The good news is, trying to come up with a way to write around that seems to have started a flurry of ideas including a hint of a plot (always the greatest problem for me!), so, yay.
Also, some hopefully interesting female characters (as of now, still nameless) have walked in, and some potentially interesting discussions and a theme are forming, so, more yay.
Now I'm becoming worried if I'll have enough time to write the beast this idea is quickly growing into.
During my annual attempt to bring some order to my mess of stuff, I found some old, old pictures I made inspired by Narnia. Maybe. Because through them, I remembered one of the sources for my version of Narnia, the cozy country of small Talking Beasts and Birds and the undertaking of practical projects: a series of lavishly illustrated books by Tony Wolf.
We used to borrow them from the library; I only have the third one, which also has the dwarfs/gnomes and introduces giants. I feel like it's the last one that might pass for Narnianish; the next one has fairies and the sort of magic wand magic that I never truly liked in a deep liking way. Even then, while definitely daydreaming about both, I instinctively liked the Deep Magic of worldbuilding more than the willful magic of power, I guess? It was the former that found its way into pictures. And I was more fascinated by the clever things the animals and the gnomes built and made than the things the fairies could conjure.
Seeing as Czech fairies are more like the Narnian Naiads and Dryads than these wee magical beings, I guess it's no wonder I related to the Narnian sort more... and in the Tony Wolf books, to the three mouse sisters. They sewed and wove, and wasn't that just fabulous, making things with their... paws?
Also, there's the weird genderised thing going on between the all-male gnomes and the all-female fairies; I never gave it much thought, but I liked the mixed up animals better than either. The Czech default genders may have had a hand in it again, because I'm finding the venerable Rat was definitely meant to be male, and who knows about the turtle or otter.
Even the first three books don't quite fit in with Narnia: the animals tend to be smaller rather than larger, the dwarfs are different... But in introducing a number of various fairly realistic-looking species beyond what Lewis bothered with, and thinking about a different sort of implications for such a world, I think the books jumpstarted my interest in the lives of the smaller inhabitants of Narnia - and, for that matter, Spare Oom as well. :-)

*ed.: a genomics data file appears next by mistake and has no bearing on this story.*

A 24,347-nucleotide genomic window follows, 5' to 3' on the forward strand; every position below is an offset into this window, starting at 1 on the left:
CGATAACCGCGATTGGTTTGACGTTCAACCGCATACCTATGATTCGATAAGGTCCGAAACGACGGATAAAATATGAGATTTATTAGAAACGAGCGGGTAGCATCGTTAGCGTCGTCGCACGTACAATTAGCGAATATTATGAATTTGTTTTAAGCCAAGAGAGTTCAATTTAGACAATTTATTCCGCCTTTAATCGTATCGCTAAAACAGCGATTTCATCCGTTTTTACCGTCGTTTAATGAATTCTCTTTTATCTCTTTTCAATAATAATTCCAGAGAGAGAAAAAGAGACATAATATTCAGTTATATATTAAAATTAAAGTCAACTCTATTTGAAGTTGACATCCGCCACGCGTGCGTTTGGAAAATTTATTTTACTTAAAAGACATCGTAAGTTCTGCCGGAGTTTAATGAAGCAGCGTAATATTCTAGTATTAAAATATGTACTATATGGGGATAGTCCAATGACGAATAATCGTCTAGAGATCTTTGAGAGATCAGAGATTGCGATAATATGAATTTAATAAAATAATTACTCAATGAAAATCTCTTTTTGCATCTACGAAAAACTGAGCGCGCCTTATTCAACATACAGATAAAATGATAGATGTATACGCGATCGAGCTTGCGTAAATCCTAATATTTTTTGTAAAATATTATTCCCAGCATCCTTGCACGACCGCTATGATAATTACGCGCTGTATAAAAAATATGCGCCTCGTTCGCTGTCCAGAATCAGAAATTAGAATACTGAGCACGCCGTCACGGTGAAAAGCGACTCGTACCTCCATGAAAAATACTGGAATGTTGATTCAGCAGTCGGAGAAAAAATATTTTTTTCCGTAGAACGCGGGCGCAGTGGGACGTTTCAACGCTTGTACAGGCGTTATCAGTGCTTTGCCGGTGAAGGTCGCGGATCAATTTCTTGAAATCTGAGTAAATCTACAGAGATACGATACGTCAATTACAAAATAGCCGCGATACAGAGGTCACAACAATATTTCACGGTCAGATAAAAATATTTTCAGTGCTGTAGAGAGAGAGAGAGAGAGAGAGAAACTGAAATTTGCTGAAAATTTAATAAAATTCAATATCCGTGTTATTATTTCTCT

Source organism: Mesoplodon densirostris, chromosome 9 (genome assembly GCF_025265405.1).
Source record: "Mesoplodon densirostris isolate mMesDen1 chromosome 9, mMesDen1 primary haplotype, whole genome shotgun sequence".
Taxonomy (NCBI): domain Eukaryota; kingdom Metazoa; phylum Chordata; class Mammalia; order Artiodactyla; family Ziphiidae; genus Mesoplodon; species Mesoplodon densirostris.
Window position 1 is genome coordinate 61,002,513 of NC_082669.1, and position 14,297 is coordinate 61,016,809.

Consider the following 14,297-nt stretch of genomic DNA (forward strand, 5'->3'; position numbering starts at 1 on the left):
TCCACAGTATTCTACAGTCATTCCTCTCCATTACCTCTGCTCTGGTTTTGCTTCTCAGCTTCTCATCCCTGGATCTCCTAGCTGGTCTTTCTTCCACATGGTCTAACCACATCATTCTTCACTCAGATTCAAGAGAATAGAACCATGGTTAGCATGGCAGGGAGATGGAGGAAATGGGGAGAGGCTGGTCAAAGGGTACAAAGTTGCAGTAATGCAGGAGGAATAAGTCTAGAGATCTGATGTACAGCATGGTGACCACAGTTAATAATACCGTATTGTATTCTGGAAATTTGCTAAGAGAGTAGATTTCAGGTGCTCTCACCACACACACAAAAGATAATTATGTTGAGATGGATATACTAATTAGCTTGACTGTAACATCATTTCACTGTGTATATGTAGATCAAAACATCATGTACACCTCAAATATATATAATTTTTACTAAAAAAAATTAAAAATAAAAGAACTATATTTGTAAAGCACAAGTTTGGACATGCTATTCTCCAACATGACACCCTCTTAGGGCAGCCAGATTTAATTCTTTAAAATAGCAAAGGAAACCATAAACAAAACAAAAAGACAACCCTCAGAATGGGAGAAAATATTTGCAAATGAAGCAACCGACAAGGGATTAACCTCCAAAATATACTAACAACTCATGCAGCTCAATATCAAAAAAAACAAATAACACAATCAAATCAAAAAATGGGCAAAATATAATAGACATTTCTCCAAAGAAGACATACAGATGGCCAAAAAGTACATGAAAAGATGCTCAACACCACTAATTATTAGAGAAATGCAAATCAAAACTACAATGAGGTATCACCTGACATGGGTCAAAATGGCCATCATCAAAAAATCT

... anyway, as I said, the authors have been revealed, so it's time for Take 3.
I got two stories.
Condiments (The Morning After remix) was written by transposable_element
Rating: General Audiences
After the Battle of New York, the Avengers indulge in a little friendly bickering over pancakes.
I love all the culture-and-taste clashing. I love the subtle and less-than-subtle characterisation between the Avengers. I love that Clint likes his with blueberries, because yay, blueberries!!!! I love that Thor eats his pancakes with lingonberries and is surprised by their thickness.
(Fun fact: Czech actually has two words for the two kinds of pancakes. The thin, crépe-like ones are called palačinky (which, wow, is related to placenta via Romanian and Hungarian and Slovak) and the thick ones, leavened or with baking powder or soda, are called lívance (which comes from the verb lít, to pour). One of the zillion reasons I like my language!)
Pack Rat (Remix of "Packing for the Journey") was written by syrena_of_the_lake
Sometimes, Cor can be a little too prepared. And Corin, though an exasperatingly bad packer, is paradoxically something of a hoarder.
I love how Syrena expanded on my tiny mention that Corin did, of course, come back from his diplomatic journey to Calormen with trouble on his heels. "Corin's second diplomatic trip to Calormen fell short of a complete disaster in the same way that a lost and unhorsed soldier in the desert would at least not be swept away by floodwaters. It was not Corin's fault by word, deed or inaction, but the brunt of the misfortune had nonetheless fallen upon his head." Hehe. Read on if you haven't yet, it's hilarious!
Hmm. I'm still not sure I've figured out this formatting thing.
I wrote three stories; but one of them was something I actually started writing years ago, and the Remix Madness provided an opportunity to pull it out.
For syrena_of_the_lake , I wrote Dear Jenna, Father Christmas (and Ilbereth), a remix of a three-sentence fic of hers that she wrote in response to my prompt... yeah, I did do that.
Rating: General Audiences
Arm wrestling with the cubs wasn't the best idea. Letting them pack the chocolates was a worse idea.
It needed to be put into proper letter form, you see!
Ilbereth's post scriptum was actually inspired by a little brochure we had when I was a child (it must still be lying around somewhere), full of lavish illustrations of ways you can re-purpose ordinary items and junk and fruit and vegetables into toys and ornaments. With handwriting and poems. There was a Christmas section. I'm not sure there were any orange rind boats, but the spirit of it was an obvious fit.
For edenfalling , I wrote a missing scene from her work In Song and Story, Truth and Nothing but Truth
Rating: General Audiences
Edmund wants to establish newspapers, but he keeps running into problems. Do newspapers print the truth?
In which Edmund's search for people willing to undertake the newspaper project continues, unsuccessfully. Because Narnians do not know what newspapers are, and my headcanon Peridan (who, if he is Methos, does...) could not refrain from pointing out another obvious glitch in Edmund's argument. It's a glitch that has been discussed many times over the years in this family, which is, I guess, why it jumped to my mind immediately when reading the original story.